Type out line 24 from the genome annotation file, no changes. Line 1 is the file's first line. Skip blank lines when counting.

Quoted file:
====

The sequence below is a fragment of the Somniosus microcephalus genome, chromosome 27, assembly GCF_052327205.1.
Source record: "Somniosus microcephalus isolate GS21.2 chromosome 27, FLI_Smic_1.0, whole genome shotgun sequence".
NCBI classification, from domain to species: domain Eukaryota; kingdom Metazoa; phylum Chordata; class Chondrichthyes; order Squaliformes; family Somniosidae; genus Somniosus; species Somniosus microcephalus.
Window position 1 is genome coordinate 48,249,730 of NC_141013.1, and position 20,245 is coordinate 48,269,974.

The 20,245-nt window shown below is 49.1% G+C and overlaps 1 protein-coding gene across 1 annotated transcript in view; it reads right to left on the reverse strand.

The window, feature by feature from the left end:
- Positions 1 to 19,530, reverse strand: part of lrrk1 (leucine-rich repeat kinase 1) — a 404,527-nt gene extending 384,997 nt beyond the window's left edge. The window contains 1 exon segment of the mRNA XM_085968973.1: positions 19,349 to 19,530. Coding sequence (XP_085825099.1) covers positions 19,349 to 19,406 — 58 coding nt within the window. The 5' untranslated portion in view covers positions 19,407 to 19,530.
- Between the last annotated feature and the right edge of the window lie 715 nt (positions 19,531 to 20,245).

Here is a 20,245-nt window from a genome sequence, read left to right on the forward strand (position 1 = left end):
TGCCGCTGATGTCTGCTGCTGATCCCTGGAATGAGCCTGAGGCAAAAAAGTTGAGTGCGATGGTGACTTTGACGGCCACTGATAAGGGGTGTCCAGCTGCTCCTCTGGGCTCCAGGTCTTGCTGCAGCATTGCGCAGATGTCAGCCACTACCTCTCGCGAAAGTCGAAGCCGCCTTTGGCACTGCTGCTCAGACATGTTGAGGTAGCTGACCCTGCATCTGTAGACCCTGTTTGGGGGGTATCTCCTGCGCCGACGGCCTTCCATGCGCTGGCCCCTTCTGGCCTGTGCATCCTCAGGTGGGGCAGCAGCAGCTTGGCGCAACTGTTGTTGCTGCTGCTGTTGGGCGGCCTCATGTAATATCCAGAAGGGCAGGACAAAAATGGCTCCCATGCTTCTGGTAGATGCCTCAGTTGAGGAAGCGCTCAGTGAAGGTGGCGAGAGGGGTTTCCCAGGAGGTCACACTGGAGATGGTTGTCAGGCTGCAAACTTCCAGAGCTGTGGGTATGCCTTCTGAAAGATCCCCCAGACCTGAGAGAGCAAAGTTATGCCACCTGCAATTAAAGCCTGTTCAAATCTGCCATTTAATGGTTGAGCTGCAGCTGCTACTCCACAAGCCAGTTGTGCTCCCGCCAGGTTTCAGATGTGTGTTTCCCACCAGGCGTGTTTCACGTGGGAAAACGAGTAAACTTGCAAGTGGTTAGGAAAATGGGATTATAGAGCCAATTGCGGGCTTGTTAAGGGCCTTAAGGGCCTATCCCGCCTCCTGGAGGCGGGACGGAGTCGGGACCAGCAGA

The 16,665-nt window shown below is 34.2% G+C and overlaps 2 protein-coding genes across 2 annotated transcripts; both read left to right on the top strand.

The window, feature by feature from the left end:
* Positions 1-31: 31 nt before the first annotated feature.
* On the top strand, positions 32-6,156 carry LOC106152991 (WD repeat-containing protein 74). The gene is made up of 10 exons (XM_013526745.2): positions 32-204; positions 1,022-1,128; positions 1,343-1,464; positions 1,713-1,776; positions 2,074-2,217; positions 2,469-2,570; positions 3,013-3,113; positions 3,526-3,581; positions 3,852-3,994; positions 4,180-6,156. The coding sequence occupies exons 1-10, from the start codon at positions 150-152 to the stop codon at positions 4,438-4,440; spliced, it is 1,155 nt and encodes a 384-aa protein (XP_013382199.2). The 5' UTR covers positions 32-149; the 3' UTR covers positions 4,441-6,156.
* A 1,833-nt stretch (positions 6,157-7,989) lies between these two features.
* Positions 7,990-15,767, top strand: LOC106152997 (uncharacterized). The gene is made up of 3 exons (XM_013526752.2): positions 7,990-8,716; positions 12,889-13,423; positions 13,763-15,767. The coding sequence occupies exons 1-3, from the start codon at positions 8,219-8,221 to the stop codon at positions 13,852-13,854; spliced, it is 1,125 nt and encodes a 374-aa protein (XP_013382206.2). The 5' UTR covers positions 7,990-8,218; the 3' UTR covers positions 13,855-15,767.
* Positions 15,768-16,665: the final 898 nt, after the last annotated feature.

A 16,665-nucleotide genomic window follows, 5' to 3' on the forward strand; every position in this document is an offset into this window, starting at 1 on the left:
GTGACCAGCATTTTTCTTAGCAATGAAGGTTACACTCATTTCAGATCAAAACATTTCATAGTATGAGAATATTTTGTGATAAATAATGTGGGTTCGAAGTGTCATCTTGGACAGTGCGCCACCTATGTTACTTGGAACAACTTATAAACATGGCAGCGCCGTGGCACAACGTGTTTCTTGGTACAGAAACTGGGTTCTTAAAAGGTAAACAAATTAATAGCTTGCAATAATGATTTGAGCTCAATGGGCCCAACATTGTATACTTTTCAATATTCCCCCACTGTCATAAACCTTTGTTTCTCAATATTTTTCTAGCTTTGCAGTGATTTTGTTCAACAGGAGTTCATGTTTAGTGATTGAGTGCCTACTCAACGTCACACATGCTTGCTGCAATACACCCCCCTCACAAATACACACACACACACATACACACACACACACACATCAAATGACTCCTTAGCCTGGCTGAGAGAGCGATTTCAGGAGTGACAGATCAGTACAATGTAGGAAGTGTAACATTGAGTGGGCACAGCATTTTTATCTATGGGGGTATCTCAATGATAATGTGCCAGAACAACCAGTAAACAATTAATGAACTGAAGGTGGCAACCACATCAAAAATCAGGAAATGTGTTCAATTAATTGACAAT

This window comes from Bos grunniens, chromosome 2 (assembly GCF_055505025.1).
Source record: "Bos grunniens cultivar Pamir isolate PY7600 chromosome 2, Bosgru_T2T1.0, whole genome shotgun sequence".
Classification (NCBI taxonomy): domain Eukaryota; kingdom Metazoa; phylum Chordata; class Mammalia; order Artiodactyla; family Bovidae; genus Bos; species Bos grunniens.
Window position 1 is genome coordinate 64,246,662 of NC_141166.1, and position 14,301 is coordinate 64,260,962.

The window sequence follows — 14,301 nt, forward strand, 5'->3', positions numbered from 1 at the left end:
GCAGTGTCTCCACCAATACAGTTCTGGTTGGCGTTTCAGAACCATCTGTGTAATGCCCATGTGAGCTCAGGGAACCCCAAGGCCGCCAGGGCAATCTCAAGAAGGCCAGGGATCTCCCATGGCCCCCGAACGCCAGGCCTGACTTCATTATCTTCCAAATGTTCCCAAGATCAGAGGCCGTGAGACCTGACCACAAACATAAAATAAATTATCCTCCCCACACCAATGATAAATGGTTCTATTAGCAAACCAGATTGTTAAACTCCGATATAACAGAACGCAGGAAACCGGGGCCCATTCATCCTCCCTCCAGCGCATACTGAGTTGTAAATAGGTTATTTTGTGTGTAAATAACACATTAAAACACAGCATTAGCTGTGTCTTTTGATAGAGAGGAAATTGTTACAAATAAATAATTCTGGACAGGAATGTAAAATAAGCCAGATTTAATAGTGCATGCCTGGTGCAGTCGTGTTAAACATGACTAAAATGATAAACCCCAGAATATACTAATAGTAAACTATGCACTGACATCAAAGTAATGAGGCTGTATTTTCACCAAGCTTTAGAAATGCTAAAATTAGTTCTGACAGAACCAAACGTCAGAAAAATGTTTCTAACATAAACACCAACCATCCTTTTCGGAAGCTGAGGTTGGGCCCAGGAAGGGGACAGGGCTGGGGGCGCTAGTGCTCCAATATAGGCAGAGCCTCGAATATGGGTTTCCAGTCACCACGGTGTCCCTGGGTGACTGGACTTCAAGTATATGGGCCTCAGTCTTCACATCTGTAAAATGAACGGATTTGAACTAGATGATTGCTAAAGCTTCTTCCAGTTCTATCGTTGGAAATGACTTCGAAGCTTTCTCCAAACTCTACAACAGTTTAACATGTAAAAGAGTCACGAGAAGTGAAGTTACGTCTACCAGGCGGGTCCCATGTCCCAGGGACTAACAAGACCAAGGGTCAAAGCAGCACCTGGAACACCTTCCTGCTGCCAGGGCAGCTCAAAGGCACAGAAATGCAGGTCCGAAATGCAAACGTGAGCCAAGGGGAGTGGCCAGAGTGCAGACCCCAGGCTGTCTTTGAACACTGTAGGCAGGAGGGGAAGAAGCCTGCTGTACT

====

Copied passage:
The window sequence follows — 14,301 nt, forward strand, 5'->3', positions numbered from 1 at the left end: